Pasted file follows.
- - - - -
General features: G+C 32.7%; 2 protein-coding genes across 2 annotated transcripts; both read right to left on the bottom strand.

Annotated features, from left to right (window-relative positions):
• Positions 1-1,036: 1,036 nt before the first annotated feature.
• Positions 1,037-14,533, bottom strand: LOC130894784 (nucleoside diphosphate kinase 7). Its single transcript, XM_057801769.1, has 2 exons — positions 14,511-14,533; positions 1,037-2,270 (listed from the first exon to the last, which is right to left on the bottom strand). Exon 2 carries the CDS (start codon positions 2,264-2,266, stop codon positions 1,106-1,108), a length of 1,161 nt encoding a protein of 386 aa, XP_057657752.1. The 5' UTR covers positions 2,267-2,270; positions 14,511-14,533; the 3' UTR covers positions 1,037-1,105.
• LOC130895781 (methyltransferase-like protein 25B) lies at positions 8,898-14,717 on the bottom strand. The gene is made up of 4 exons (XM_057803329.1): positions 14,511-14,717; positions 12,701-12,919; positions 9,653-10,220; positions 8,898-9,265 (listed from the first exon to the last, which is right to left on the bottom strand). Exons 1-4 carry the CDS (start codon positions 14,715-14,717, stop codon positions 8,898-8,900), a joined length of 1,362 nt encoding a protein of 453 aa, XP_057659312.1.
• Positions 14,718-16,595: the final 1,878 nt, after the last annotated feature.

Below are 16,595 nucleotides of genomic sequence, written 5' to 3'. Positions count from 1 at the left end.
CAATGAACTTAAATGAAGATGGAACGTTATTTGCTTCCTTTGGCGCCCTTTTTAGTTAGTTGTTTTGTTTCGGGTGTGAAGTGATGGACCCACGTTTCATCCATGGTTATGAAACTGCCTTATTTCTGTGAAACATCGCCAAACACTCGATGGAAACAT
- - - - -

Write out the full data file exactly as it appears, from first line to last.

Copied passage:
General features: G+C 32.7%; 2 protein-coding genes across 2 annotated transcripts; both read right to left on the bottom strand.

Annotated features, from left to right (window-relative positions):
• Positions 1-1,036: 1,036 nt before the first annotated feature.
• Positions 1,037-14,533, bottom strand: LOC130894784 (nucleoside diphosphate kinase 7). Its single transcript, XM_057801769.1, has 2 exons — positions 14,511-14,533; positions 1,037-2,270 (listed from the first exon to the last, which is right to left on the bottom strand). Exon 2 carries the CDS (start codon positions 2,264-2,266, stop codon positions 1,106-1,108), a length of 1,161 nt encoding a protein of 386 aa, XP_057657752.1. The 5' UTR covers positions 2,267-2,270; positions 14,511-14,533; the 3' UTR covers positions 1,037-1,105.
• LOC130895781 (methyltransferase-like protein 25B) lies at positions 8,898-14,717 on the bottom strand. The gene is made up of 4 exons (XM_057803329.1): positions 14,511-14,717; positions 12,701-12,919; positions 9,653-10,220; positions 8,898-9,265 (listed from the first exon to the last, which is right to left on the bottom strand). Exons 1-4 carry the CDS (start codon positions 14,715-14,717, stop codon positions 8,898-8,900), a joined length of 1,362 nt encoding a protein of 453 aa, XP_057659312.1.
• Positions 14,718-16,595: the final 1,878 nt, after the last annotated feature.

Below are 16,595 nucleotides of genomic sequence, written 5' to 3'. Positions count from 1 at the left end.
CAATGAACTTAAATGAAGATGGAACGTTATTTGCTTCCTTTGGCGCCCTTTTTAGTTAGTTGTTTTGTTTCGGGTGTGAAGTGATGGACCCACGTTTCATCCATGGTTATGAAACTGCCTTATTTCTGTGAAACATCGCCAAACACTCGATGGAAACAT